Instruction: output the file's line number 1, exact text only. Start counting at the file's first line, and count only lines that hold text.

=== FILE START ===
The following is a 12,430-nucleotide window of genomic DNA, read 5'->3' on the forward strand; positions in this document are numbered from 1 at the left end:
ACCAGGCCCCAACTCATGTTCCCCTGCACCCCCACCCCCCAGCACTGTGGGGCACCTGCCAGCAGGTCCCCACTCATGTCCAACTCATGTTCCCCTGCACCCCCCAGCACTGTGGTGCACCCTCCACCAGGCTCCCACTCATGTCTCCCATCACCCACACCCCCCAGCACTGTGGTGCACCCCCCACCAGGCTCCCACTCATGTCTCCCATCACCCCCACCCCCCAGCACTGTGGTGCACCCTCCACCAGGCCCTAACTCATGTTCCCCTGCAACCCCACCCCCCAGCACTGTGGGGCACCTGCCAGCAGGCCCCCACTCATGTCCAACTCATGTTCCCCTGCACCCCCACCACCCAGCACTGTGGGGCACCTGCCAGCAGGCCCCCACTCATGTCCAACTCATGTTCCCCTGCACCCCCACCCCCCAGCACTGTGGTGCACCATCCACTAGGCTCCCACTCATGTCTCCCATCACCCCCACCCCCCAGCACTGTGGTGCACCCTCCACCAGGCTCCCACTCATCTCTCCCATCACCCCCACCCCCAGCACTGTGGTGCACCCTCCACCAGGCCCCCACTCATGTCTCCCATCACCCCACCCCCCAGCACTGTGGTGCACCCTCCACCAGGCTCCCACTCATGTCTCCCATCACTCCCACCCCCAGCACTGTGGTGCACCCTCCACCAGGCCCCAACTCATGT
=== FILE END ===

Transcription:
The following is a 12,430-nucleotide window of genomic DNA, read 5'->3' on the forward strand; positions in this document are numbered from 1 at the left end: